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Details of Grant 

EPSRC Reference: EP/X028410/1
Title: Unravelling the Mechanisms of Self-Cleaning on Superhydrophobic and Liquid-Infused Surfaces
Principal Investigator: Naga, Dr A
Other Investigators:
Researcher Co-Investigators:
Project Partners:
University of Cambridge University of Edinburgh
Department: Physics
Organisation: Durham, University of
Scheme: EPSRC Fellowship
Starts: 01 April 2023 Ends: 31 March 2026 Value (£): 346,187
EPSRC Research Topic Classifications:
Complex fluids & soft solids Fluid Dynamics
Surfaces & Interfaces
EPSRC Industrial Sector Classifications:
No relevance to Underpinning Sectors
Related Grants:
Panel History:
Panel DatePanel NameOutcome
23 Nov 2022 EPSRC NFFDy Interview Panel 2022 Announced
02 Nov 2022 EPSRC NFFDy Prioritisation Panel 2 and 3 November 2022 Announced
Summary on Grant Application Form
All surfaces accumulate dust, dirt, and other contaminants over time. Contaminated surfaces are detrimental to health and technological performance. For example, the contamination of medical equipment by biofilms and biological organisms is responsible for around 45% of hospital-contracted infections and the accumulation of dust on solar panels reduces their efficiency by up to 35% for 20 g/m2 of dust. While it is important to keep surfaces as clean as possible, this usually requires significant amounts of time, energy, water, and chemicals. Given the urgent need for sustainable products and processes, designing surfaces that can be cleaned with minimal resources is becoming an increasingly important technological goal.

Nature provides some potentially transformative solutions to this challenge. Natural surfaces such as lotus leaves, pitcher plants, and duck feathers have evolved an impressive ability to shed solid and liquid contaminants. Liquid drops (e.g. from rain or dew) easily roll off these so-called self-cleaning surfaces. As drops roll off, they also capture and remove solid contaminants. Natural self-cleaning surfaces have inspired researchers to create manmade equivalents and exploit them for a wide range of applications, from preventing biofilm formation on medical devices and dust build-up on solar panels to realising anti-icing and anti-fogging properties relevant for the automotive, aerospace, and photographic industries.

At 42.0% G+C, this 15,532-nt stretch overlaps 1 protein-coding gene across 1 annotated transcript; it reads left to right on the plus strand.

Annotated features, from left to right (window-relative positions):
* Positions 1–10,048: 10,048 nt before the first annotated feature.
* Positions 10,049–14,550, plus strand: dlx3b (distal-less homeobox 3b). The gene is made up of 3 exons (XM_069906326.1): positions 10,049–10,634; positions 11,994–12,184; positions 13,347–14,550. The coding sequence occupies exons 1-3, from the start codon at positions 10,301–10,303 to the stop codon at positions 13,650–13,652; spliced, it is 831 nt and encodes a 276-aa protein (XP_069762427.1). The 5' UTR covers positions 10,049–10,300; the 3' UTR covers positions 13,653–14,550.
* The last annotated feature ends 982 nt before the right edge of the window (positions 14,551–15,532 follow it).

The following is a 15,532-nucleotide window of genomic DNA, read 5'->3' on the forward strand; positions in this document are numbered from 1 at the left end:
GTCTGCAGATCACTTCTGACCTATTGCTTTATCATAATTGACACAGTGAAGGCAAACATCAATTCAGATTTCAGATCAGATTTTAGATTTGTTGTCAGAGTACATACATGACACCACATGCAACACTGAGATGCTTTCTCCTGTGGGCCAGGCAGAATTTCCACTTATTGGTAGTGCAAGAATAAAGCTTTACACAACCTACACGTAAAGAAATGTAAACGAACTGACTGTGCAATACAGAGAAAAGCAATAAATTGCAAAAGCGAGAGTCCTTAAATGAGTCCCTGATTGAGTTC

Research in self-cleaning is now at a crossroads. To date, the mechanism of contaminant removal by drops from self-cleaning surfaces remains unclear. Detailed mechanistic insights would be highly valuable to guide the design of these functional surfaces, thus surpassing costly trial-and-error approaches that currently dominate the field. Hence, my goal for this fellowship is to acquire a fundamental understanding of the wetting and multiphase fluid dynamics at play on two of the most promising types of self-cleaning surfaces, namely superhydrophobic surfaces and liquid-infused surfaces. Both these surfaces consist of a rough solid substrate, with the main difference being that on liquid-infused surfaces, the substrate is imbibed with a lubricant.

Ultimately, this project will enable us to predict quantitatively how the mechanism of contaminant removal depends on the properties of the drop, contaminant, and surface, thereby generating the key knowledge required to guide the rational design of self-cleaning surfaces. To deliver this, I will develop and harness a state-of-the-art computational lattice Boltzmann method and a bespoke experimental setup. The synergy between simulations and experiments is crucial to provide complementary insights that cannot be obtained using a single method alone. My combined expertise in both computational and experimental methods puts me in a uniquely strong position to realise this goal. To trigger technological breakthroughs, I will further organise a sandpit meeting to engage academic and industrial researchers involved in modelling cleaning processes and in developing sustainable cleaning processes.

Key Findings
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